“Only say the word and my servant will be healed” (Luke 7:5).
1 Cor 11:17-26, 33; Luke 7:1-10
Today’s gospel story is about a powerful Roman centurion who seeks healing for a sick slave in his household. The story has many messages for Luke, and one of them is to show Jesus’ universal openness to non-Jews without regard for legal or religious protocols.
The centurion is helpless and willing to reach out to a Jewish preacher for help. He can command 100 soldiers, but he cannot control the illness that is taking the life of his servant. He hears about Jesus, and he asks the Jewish elders to intervene on his behalf. They are well disposed to him because he funded construction of their local synagogue.
Once Jesus is on his way, the centurion remembers that a Jew would be made ritually unclean if he entered the house of a gentile, so he sends a messenger to tell him it isn’t necessary to enter his house, just say the word and his servant will be healed. Jesus praises this centurion for his great faith. His response is similar to another example of total faith in Luke’s gospel —Mary’s surrender to the angel Gabriel proposing the Incarnation: “Let it be done to me according to your Word.”
Each time we receive the Eucharist, we recall this story and make our own surrender in faith to the same miracle. By our communion we deepen the Incarnation in our own lives and in our relationship with others in the community. The Word becomes flesh in us, the gradual transformation of our human condition toward our divine destiny. Within this encounter we find healing that preserves and prepares us for unity with God.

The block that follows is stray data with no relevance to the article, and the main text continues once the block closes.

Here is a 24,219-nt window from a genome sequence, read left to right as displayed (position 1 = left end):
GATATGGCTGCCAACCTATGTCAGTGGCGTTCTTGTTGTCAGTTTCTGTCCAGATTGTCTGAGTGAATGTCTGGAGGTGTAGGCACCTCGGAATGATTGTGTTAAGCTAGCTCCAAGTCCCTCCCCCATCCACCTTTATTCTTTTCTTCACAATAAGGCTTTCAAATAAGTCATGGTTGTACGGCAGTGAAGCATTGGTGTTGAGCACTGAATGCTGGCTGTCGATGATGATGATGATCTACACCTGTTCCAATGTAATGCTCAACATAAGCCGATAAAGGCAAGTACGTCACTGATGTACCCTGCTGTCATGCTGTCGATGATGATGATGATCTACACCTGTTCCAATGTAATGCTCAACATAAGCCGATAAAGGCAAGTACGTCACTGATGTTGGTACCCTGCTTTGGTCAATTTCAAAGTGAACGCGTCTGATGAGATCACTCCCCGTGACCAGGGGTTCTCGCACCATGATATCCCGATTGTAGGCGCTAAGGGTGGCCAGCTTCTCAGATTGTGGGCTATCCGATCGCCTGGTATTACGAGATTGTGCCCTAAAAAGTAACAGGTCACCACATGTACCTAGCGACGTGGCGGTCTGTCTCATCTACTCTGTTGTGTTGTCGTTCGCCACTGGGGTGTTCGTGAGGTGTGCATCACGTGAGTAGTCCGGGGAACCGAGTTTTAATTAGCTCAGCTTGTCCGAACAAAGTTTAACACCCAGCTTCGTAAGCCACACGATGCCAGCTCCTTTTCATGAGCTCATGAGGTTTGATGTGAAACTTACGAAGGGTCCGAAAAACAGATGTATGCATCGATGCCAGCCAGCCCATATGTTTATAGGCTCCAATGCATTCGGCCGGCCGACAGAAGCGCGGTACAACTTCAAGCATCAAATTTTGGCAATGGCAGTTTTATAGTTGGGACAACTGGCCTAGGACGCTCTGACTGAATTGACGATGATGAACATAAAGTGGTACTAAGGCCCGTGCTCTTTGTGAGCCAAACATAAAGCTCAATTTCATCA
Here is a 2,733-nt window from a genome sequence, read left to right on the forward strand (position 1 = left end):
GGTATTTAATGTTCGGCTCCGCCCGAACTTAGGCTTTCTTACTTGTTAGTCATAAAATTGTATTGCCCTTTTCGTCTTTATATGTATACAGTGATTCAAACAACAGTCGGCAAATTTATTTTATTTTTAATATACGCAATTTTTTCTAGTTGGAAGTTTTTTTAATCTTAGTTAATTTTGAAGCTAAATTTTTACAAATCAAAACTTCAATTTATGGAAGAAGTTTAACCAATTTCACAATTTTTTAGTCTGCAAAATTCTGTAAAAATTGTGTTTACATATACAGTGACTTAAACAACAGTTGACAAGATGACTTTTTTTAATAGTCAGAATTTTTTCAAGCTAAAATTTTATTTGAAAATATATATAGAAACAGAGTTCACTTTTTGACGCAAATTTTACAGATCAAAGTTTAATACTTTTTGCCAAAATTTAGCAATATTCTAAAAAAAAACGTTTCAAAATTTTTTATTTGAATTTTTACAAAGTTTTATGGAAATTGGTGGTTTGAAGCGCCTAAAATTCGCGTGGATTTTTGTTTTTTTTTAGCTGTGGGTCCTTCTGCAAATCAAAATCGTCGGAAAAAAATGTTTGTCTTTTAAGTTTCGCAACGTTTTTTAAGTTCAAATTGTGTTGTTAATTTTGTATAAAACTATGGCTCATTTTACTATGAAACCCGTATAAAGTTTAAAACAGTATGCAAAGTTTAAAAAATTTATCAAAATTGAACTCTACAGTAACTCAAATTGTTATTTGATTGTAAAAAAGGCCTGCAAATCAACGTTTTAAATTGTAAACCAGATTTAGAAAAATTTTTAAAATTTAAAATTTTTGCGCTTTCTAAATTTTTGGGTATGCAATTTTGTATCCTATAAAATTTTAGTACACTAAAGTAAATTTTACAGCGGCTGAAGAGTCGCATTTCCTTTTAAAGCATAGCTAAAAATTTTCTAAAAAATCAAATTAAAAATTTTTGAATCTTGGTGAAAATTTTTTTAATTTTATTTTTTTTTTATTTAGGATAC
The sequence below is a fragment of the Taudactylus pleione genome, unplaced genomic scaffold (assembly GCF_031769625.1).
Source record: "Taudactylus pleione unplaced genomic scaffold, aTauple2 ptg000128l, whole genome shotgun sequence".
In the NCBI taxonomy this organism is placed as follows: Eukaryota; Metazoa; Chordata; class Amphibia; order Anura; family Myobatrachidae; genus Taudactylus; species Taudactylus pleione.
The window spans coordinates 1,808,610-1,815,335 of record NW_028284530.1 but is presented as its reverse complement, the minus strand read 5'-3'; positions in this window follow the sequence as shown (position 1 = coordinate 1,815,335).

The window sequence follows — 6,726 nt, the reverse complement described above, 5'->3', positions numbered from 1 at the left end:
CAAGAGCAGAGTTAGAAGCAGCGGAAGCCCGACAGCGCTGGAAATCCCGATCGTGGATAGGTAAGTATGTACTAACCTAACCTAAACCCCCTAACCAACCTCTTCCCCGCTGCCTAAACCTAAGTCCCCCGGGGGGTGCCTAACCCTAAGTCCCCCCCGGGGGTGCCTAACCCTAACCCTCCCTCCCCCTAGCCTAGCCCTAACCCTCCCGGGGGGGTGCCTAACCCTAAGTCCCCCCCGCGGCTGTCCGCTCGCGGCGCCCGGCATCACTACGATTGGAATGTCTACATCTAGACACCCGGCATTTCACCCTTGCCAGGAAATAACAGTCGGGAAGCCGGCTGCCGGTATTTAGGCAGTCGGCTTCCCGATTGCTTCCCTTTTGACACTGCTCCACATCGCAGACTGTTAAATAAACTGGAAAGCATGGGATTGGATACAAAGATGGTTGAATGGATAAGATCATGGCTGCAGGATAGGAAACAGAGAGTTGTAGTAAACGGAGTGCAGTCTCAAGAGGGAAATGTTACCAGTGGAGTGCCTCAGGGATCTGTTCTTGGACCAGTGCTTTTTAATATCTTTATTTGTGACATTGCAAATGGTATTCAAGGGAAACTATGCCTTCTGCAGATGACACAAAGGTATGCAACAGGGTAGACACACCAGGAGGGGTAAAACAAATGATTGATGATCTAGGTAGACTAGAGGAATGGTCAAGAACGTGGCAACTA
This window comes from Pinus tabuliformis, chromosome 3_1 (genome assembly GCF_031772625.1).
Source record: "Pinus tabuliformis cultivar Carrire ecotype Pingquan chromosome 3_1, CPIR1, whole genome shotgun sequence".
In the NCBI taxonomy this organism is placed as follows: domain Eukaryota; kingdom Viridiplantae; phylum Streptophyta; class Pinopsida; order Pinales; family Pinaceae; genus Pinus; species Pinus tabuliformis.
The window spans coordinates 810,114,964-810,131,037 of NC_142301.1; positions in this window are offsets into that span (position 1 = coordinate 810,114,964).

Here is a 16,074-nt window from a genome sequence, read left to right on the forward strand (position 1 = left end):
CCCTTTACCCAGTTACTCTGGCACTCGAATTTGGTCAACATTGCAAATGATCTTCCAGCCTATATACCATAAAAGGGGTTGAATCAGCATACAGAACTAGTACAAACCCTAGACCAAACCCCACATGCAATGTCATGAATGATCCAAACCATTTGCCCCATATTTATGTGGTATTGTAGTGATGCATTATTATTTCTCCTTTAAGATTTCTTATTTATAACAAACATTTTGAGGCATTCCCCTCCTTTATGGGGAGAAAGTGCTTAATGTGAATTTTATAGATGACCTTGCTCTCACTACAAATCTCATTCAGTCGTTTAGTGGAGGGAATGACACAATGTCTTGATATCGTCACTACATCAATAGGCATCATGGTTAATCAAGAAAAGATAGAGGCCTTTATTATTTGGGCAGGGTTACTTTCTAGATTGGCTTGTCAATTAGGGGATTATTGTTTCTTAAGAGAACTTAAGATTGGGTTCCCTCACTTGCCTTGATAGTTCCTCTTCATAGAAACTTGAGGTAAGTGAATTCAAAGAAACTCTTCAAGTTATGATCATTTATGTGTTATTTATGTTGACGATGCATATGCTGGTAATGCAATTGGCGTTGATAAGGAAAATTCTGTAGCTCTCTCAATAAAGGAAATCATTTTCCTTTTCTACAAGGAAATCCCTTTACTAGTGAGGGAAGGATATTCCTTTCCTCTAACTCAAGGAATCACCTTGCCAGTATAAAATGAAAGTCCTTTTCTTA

Today’s first reading holds another key lesson from St. Paul’s defense of the Eucharist as the universal sign of unity for the Christian community in Corinth. He has heard that a group of Corinthians, perhaps an upper-class group or a more traditional group of Jewish converts, has been holding their own meals to exclude the poor and the gentile converts. This was making the Eucharist a source of disunity instead of the shared sign of unity that made everyone equal. Separate gatherings based on social class or personal preference violated the spiritual power of Jesus’ death to bring every group together.
Has this historical threat to the unity of the church reappeared today? Pope Francis has reminded liturgical dissidents who prefer the traditional Latin Mass that they are out of step with the official Vatican II reform and the official prayer of the church. Their preference is dividing the faith community at its very eucharistic core.
In today’s Scriptures, the Word is calling a divided church to reconcile its differences and come back into eucharistic communion, the one church’s sign to the world that the love of God in Christ Jesus is what makes us one.